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About Green Scholars Initiative

Formed in the summer of 2010, the Green Scholars Initiative brings established and young scholars together to pioneer groundbreaking research on items in The Green Collection, the world’s newest and largest private collection of rare biblical texts and artifacts. Dr. Jerry Pattengale, director of the Green Scholars Initiative, works closely with the Director of The Green Collection Dr. Scott Carroll and the curators of The Green Collection to orchestrate a radically new research program that makes advanced biblical research more accessible to students than ever before.

The Green Scholars Initiative allows the world’s leading textual scholars to research and produce scholarship around items in The Green Collection while mentoring students in their respective fields of expertise:

"While movies like National Treasure, The Da Vinci Code and Indiana Jones tell of quests for fictional treasures, the real-life treasure hunters of the Green Scholars Initiative are uncovering new scientific mysteries in ancient biblical texts and manuscripts."
Dr. Jerry Pattengale
Director of the Green Scholars Initiative

Over 30 universities committed to participate in the Green Scholars Initiative within its first year, and others are in the process of joining. For inclusion, at least one scholar at a university must be selected by the Green Scholars Initiative team for a project (e.g., papyri, KJV, etc.), and each project is placed internationally under a Senior Scholar. Each of the professors (Scholar-Mentors) must commit to working with Junior Scholars at their university, mentoring them along the way and giving them direct access to selected items from The Green Collection. Dr. Scott Carroll, the founding voice behind the Initiative and the Director of The Green Collection, establishes each research project in conjunction with the Scholar-Mentor. The Senior Scholars will subsequently provide ongoing assistance for those selected in their areas.

While the Green Scholars Initiative remains independent of any one institution of higher learning or religious tradition, the initiative’s main undergraduate program has an academic home at Baylor University, which will host an annual gathering for the Green Scholars Initiative network (with students and their campus mentors selected through a vetting process).

Ten areas for research are targeted, with three being launched during the first phase. These include research clusters around the expansive papyri collection, the Richard Rolle manuscript, and the King James Bible.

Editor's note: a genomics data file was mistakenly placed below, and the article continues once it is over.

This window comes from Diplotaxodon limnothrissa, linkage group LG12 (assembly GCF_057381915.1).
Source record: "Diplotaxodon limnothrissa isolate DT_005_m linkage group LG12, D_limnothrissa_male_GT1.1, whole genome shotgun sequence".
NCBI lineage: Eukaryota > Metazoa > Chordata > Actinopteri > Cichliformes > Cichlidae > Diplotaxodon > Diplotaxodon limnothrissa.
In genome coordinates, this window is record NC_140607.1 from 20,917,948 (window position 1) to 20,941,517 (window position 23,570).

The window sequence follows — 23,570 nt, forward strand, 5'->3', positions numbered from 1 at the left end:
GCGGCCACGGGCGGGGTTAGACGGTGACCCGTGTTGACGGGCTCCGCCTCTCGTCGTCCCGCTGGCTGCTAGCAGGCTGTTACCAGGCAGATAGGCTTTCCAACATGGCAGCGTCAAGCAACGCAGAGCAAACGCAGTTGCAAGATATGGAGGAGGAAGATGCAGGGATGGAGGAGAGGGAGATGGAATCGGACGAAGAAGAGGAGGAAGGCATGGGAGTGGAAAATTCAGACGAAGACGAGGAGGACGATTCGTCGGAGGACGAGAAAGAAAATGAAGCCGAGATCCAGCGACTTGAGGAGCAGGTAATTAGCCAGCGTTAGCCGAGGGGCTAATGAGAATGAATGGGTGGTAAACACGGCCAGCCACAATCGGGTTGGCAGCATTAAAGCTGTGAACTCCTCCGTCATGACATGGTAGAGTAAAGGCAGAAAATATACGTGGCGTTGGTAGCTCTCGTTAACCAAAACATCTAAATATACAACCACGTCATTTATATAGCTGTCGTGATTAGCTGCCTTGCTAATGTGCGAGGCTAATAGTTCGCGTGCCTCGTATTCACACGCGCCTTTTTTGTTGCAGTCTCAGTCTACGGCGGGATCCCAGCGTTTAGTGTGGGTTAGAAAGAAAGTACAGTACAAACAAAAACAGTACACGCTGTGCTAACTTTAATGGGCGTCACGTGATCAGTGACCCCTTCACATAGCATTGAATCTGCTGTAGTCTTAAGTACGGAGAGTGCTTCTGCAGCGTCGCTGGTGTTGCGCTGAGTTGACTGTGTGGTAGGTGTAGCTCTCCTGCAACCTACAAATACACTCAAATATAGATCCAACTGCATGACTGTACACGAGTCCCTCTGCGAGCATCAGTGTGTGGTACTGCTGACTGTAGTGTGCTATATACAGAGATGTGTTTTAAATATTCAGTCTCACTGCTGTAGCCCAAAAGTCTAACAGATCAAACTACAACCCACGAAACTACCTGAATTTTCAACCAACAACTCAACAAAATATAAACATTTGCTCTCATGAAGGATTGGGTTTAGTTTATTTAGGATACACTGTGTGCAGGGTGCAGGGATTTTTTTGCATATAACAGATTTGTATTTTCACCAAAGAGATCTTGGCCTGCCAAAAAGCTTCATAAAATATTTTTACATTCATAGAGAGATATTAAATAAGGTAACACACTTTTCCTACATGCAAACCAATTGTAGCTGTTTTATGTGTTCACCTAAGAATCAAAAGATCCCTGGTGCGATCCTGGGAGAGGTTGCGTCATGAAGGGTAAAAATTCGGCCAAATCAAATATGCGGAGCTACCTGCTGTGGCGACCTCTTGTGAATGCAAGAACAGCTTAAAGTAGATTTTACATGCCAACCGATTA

"Speaking as an academic who has for more than four decades taught and done research on the influence of the Bible and biblical tradition on literature and the arts, I can say without qualification that the GSI project brings unparalleled intellectual and cultural resources to the American scholarly community. At Baylor, we are ecstatic about the research opportunities this collection opens up for our undergraduates as well as for our graduates students and faculty. We consider it a supreme honor to cooperate with Dr Jerry Pattengale, Dr Scott Carroll and the Green family in whatever way we can."

David Lyle Jeffrey, FRSC
Distinguished Professor of Literature and the Humanities
Baylor University, Waco, TX

Gordon-Conwell Theological Seminary, Charlotte serves as the academic home for U.S. seminary students. Like the role of Baylor for traditional programs, GCTS-C will facilitate many aspects of the Green Scholars Initiative as it expands into seminary programs. GCTS-C has a wonderful reputation, and a robust faculty steeped in scholarly habits. The seminary has also become one of the larger institutions in the United States serving seminarians. Dr. Robert Cooley, president emeritus of Gordon-Conwell Seminary, has been very involved in the programs surrounding the Green Collection. He serves on the board for the museum, which will likely be placed in Washington, D.C. He also has connections through his decades of scholarship with both Drs. Pattengale and Carroll. Dr. Pattengale’s first introduction to actual archeological artifacts came while living in Israel (1977), and it was with items from Dr. Cooley’s Dothan excavations. Dr. Cooley also hired Dr. Carroll for service at GCTS two decades ago.

About The Green Collection
The world’s newest and largest private collection of rare biblical texts and artifacts, The Green Collection is an ever-growing, non-sectarian compilation of more than 40,000 biblical antiquities. Named for the family who founded national arts and crafts retailer Hobby Lobby, the collection “has created a buzz” (, 2011) and is “a sampler of Jewish, Roman Catholic and Protestant treasures” (USA Today, 2011). Hobby Lobby President Steve Green oversees the expansion and outreach of the collection and will serve as chairman of the board for an eventual national Bible museum to enable visitors to experience it year-round. Dr. Scott Carroll, a scholar of ancient and medieval manuscripts, serves as the director of The Green Collection. The national museum also will house the Green Scholars Initiative (, which brings together established and young scholars to pioneer groundbreaking research on items in the collection.